Studies can be broken down into three main categories, namely; epidemiological, in -vivo application, cause and effect and in vitro using biomaterials and phantoms.  On balance at least 65% of all these types of studies conclude that RF has some kinds of bio-effect, usually adverse, see for example bioinitiative.org [1].  


Geographic epidemiological studies usually treat a known environmental emission source of a carcinogen as a central isotropic emitter and place radial rings there around.  Actual cases of cancer are then sought which are expected to be located randomly within each specific radius of study to see if they exceed any expected numbers.  Since RF radiation is usually expected to fall as the inverse square of distance this is factored into excess risk calculations.  Occasionally, in such studies so called cancer clusters are found and then explanation is sought often on the basis of an industrial, radiation or even household construction material source such as asbestos, for example.   


Such epidemiological studies have short comings and may be flawed for a number of ways. Firstly, when applied specifically to Radio Frequency Radiation (RF) they do not take into account of the effect of antenna main beams and side lobes.  Secondly, they do not take into account multi-path propagation and multiple reflection effects. Thirdly, they do not take into account near field and transition zone effects, although to be fair it would be very unusual, at least for mobile phone base stations, for people to be living directly in such zones with respect to base station antennas although they may often be in such zones due to emissions from laptops, WIFIS and mobile phone handsets.  Finally, they do not take into account the total RF field in any one location will be a complex frequency multiplexed conjugate of signals usually from several sources and directions.  Additionally besides myself, no one has raised the possibility of quantum mechanical effects such as the electromagnetic Aharonov Bohm effect being potentially relevant.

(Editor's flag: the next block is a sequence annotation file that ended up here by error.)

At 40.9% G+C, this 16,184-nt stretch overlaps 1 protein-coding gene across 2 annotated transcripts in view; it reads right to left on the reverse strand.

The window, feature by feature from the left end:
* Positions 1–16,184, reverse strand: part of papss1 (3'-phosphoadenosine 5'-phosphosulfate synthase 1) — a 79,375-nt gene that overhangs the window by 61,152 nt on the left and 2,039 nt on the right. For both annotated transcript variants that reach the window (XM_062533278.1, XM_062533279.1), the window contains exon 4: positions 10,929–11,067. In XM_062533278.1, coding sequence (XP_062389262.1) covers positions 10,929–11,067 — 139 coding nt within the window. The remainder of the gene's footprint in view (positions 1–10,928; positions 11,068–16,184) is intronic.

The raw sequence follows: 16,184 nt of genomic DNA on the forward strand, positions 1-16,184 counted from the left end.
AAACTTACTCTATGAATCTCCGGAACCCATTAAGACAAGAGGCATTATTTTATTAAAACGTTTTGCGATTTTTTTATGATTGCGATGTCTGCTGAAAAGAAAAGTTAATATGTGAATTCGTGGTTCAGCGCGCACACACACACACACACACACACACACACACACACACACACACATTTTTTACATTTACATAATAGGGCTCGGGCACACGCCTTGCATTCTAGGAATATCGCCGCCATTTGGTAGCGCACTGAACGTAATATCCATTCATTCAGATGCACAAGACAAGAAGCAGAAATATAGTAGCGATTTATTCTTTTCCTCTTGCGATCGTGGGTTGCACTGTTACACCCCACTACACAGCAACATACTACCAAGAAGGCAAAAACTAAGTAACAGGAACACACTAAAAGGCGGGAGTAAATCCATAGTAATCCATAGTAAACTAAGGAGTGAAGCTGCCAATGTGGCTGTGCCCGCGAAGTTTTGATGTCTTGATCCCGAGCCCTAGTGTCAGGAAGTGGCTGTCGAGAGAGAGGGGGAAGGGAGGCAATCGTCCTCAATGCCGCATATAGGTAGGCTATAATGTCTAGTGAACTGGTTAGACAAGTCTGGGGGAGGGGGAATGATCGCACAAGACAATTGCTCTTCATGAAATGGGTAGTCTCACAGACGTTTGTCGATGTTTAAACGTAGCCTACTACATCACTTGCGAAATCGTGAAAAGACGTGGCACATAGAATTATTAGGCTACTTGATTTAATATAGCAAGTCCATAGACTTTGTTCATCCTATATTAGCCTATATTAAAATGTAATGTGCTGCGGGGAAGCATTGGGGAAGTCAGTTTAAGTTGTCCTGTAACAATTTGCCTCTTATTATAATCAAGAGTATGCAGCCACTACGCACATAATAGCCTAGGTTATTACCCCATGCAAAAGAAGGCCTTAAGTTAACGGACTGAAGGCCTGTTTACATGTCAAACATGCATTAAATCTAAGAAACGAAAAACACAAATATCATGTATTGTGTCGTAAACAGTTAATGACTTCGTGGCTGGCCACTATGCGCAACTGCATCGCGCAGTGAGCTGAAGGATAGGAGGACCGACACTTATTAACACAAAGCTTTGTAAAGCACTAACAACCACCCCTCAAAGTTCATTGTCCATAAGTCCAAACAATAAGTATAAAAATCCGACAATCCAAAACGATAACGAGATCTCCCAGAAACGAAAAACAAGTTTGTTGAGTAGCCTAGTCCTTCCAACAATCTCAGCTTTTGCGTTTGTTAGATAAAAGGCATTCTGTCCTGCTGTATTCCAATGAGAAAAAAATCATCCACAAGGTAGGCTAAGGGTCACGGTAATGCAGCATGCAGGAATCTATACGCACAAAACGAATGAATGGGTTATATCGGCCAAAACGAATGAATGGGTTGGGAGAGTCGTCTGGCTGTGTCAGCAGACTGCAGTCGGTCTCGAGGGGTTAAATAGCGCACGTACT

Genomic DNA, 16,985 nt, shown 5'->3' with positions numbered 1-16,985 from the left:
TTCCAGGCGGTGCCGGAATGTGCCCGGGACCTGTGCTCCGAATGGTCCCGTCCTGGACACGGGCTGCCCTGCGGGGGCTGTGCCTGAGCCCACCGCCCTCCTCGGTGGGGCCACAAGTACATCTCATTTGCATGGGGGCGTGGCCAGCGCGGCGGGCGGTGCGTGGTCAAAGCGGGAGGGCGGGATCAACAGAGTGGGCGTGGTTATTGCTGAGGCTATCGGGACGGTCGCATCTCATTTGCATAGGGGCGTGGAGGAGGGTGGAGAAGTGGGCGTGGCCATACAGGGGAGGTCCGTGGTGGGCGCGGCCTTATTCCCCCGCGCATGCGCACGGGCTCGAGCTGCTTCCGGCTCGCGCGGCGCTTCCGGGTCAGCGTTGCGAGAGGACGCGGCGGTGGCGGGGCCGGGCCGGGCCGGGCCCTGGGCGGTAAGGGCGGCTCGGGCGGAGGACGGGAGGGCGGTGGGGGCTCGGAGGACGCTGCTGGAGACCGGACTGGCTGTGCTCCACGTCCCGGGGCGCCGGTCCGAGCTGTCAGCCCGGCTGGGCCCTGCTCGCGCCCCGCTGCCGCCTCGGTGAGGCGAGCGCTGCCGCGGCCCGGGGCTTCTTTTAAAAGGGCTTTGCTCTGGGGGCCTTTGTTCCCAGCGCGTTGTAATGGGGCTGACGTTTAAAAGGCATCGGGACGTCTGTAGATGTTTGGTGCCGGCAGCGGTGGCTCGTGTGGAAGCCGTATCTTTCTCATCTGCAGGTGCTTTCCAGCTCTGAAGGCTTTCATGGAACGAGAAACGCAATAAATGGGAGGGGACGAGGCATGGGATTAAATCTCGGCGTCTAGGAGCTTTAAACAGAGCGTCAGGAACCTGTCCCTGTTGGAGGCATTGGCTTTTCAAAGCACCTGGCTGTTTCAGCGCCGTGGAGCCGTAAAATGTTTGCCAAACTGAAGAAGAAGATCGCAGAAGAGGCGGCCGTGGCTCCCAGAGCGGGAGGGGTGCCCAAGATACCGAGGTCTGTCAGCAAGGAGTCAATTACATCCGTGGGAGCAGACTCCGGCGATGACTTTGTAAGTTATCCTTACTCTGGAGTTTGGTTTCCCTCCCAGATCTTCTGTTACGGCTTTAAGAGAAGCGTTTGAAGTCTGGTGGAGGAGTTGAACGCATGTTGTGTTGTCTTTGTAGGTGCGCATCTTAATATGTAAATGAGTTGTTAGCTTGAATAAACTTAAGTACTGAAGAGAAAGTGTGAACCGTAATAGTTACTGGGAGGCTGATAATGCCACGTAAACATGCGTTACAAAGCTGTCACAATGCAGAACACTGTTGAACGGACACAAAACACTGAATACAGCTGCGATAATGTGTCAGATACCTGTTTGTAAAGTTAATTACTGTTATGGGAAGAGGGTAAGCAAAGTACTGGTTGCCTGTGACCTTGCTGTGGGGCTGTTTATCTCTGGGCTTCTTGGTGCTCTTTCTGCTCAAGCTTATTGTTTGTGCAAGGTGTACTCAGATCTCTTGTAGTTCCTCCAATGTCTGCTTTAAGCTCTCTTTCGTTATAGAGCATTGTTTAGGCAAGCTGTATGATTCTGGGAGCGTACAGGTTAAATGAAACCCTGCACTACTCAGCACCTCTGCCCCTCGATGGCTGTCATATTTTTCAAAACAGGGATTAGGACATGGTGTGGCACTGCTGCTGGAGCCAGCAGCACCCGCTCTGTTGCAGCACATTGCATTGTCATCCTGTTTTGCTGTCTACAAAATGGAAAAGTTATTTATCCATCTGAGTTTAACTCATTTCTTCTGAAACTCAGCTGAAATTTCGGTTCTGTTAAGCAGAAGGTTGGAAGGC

This present paper describes an alternative ‘egg and chicken’ approach to the          RF cause and effect problem. The reason for this approach is to attempt to directly verify an important spin off hypothesis arising from recent new model of the present   author; namely that people living or working or sleeping for long periods in raised RF field strengths of greater than average ought to more at risk of certain cancers and young age strokes.